A topic that were considered yet overlooked yesterday, with specific reference to the big C word, is relationships. Such a huge area, surely, one entry will not even touch upon the array of factors to be discussed. When talking about relationships, use of a social work tool, namely an eco-map seems the most relevant format for portaying my thoughts. The eco-map is a multiple of circles surrounding you as the focal point; the next circle is likely include your partner/spouse, family or close friends; then a wider circle may involve other friends, colleagues, team mates, co-members of a club/faith/community. Is the picture becoming clear? The wider the circle, reflects a greater distance for people or servives/support in your life. There are many variants of how an individuals eco-map would be completed, and I’m aware the writing of this is from a white Australian male perspective. Thus, many other individuals may have multi people within inner circles or none at all. Other outer circles may entail organisations, government services, the hair-dresser, local market stall owner or whole clubs, faith groups, etc.

So the purpose for someone with Cancer in adopting the eco-map into their lives, is the possibility to place emphasis on any person or group within one’s life, and have an understanding of how closely they feel connected to that person/service/group. To quickly expand on this, many readings will state that a person experiencing Cancer will either strengthen the relationship with their loved one, be that a husband/wife, partner or girl/boyfriend or on the other hand, cause an unrepairable rift in the dynamics causing the relationship to cease. Of course this can be expected as with any signifiant change causes a ripple effect, impacting those around you and many others.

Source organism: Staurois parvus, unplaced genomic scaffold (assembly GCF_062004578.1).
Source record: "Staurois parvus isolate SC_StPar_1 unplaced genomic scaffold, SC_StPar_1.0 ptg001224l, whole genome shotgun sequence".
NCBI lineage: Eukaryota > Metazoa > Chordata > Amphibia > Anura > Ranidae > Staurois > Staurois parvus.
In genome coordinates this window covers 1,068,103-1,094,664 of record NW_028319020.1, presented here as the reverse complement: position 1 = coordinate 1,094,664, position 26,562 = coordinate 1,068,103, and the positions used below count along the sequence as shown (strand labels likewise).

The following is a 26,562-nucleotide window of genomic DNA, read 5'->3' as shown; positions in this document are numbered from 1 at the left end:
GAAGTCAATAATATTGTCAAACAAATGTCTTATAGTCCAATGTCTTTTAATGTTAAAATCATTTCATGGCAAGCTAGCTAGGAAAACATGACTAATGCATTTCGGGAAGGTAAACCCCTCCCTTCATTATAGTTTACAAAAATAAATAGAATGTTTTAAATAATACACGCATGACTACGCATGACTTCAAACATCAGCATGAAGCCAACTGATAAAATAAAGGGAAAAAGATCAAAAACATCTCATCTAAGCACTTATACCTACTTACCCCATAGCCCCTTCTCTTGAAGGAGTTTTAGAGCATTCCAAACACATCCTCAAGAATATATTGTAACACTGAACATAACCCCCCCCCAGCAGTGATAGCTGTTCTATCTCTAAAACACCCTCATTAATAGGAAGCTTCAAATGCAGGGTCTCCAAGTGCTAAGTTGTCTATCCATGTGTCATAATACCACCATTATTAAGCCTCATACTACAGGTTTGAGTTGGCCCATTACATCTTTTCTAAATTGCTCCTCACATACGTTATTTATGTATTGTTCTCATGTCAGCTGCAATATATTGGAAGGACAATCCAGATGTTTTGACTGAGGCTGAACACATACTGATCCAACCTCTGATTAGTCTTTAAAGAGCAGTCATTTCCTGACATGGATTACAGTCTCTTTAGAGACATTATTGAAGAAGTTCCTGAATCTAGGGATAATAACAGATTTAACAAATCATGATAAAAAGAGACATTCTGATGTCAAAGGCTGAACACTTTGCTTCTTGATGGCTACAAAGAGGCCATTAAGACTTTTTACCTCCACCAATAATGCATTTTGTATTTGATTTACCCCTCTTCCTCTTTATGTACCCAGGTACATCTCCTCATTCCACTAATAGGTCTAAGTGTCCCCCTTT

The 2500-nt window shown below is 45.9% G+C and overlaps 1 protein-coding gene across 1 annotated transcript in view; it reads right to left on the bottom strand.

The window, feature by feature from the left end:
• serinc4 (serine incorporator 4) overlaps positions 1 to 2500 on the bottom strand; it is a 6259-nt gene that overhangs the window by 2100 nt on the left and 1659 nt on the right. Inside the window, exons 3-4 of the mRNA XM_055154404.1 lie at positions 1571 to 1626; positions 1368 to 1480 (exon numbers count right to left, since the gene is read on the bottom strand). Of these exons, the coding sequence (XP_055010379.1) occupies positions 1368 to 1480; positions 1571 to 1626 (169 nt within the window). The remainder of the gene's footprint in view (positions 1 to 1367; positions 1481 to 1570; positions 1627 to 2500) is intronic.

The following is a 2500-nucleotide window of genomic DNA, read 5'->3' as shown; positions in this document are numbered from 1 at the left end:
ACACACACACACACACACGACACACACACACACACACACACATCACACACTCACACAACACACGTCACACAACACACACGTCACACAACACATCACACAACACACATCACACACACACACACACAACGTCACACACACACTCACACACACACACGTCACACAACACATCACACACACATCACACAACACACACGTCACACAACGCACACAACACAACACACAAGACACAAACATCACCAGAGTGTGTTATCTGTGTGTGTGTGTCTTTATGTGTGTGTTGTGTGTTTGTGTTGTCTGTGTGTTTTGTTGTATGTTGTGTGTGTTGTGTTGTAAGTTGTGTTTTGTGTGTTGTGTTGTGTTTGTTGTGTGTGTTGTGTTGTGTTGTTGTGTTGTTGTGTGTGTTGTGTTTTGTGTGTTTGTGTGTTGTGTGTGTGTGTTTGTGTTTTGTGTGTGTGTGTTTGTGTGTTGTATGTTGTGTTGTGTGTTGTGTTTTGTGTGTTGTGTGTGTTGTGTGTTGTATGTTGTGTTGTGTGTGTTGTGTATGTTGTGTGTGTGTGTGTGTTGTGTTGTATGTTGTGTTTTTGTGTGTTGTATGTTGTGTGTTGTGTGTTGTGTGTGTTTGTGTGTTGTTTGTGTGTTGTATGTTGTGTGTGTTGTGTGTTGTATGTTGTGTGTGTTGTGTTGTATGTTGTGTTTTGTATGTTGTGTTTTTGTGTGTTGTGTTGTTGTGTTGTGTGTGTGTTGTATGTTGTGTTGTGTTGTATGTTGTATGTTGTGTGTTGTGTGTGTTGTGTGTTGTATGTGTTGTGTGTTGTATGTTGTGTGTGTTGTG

Just to mention, I use the term significant change not tragedy nor any term with a negative connotation. I am well aware, many opponents would object to this view, questioning how Cancer be viewed in any way other then a clear injustice, especially for loved ones and young children. In response, I do not dismiss those who feel this way as it can be seem very unfair and questions such as, ‘why me’ are sure to happen. Also, I greatly emphasise with those individuals, parents, uncles, aunts, grandparents, friends and community members who are currently facing Cancer in some form, however, the point that will be proposed and expanded upon is that Cancer, although terrifying as it is can also force positive changes in one’s life. Changes that may not have been possible without the immediate need to make amendments and in some cases completely redirect the thinking, behaviours and actions of people. This idea will be followed up, that is of course dependent on my thinking remaining on a similar path towards finding a position for Cancer in my life.